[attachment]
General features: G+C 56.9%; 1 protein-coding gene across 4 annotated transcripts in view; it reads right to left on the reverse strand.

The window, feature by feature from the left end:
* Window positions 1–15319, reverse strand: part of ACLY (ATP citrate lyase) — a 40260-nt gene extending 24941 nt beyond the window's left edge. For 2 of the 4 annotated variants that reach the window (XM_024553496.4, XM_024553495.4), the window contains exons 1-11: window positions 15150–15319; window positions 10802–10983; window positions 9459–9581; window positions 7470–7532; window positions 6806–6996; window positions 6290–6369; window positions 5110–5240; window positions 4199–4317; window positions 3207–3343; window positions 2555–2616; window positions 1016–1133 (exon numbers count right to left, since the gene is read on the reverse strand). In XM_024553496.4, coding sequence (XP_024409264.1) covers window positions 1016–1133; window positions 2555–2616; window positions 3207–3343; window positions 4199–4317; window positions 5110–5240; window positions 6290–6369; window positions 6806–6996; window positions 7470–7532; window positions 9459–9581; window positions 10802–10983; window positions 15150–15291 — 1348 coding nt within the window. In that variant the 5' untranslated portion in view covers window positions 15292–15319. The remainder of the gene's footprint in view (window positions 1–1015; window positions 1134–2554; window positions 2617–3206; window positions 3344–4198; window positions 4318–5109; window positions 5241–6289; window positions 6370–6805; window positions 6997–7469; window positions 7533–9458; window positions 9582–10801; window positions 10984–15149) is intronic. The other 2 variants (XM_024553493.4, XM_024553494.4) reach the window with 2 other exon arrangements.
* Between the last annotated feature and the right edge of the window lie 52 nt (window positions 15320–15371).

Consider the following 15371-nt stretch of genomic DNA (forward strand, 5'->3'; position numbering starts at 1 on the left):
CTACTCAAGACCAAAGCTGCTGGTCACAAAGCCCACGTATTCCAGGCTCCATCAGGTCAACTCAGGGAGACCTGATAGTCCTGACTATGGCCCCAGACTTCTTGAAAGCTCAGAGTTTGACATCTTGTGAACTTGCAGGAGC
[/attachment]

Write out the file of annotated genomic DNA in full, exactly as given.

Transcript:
General features: G+C 56.9%; 1 protein-coding gene across 4 annotated transcripts in view; it reads right to left on the reverse strand.

The window, feature by feature from the left end:
* Window positions 1–15319, reverse strand: part of ACLY (ATP citrate lyase) — a 40260-nt gene extending 24941 nt beyond the window's left edge. For 2 of the 4 annotated variants that reach the window (XM_024553496.4, XM_024553495.4), the window contains exons 1-11: window positions 15150–15319; window positions 10802–10983; window positions 9459–9581; window positions 7470–7532; window positions 6806–6996; window positions 6290–6369; window positions 5110–5240; window positions 4199–4317; window positions 3207–3343; window positions 2555–2616; window positions 1016–1133 (exon numbers count right to left, since the gene is read on the reverse strand). In XM_024553496.4, coding sequence (XP_024409264.1) covers window positions 1016–1133; window positions 2555–2616; window positions 3207–3343; window positions 4199–4317; window positions 5110–5240; window positions 6290–6369; window positions 6806–6996; window positions 7470–7532; window positions 9459–9581; window positions 10802–10983; window positions 15150–15291 — 1348 coding nt within the window. In that variant the 5' untranslated portion in view covers window positions 15292–15319. The remainder of the gene's footprint in view (window positions 1–1015; window positions 1134–2554; window positions 2617–3206; window positions 3344–4198; window positions 4318–5109; window positions 5241–6289; window positions 6370–6805; window positions 6997–7469; window positions 7533–9458; window positions 9582–10801; window positions 10984–15149) is intronic. The other 2 variants (XM_024553493.4, XM_024553494.4) reach the window with 2 other exon arrangements.
* Between the last annotated feature and the right edge of the window lie 52 nt (window positions 15320–15371).

Consider the following 15371-nt stretch of genomic DNA (forward strand, 5'->3'; position numbering starts at 1 on the left):
CTACTCAAGACCAAAGCTGCTGGTCACAAAGCCCACGTATTCCAGGCTCCATCAGGTCAACTCAGGGAGACCTGATAGTCCTGACTATGGCCCCAGACTTCTTGAAAGCTCAGAGTTTGACATCTTGTGAACTTGCAGGAGC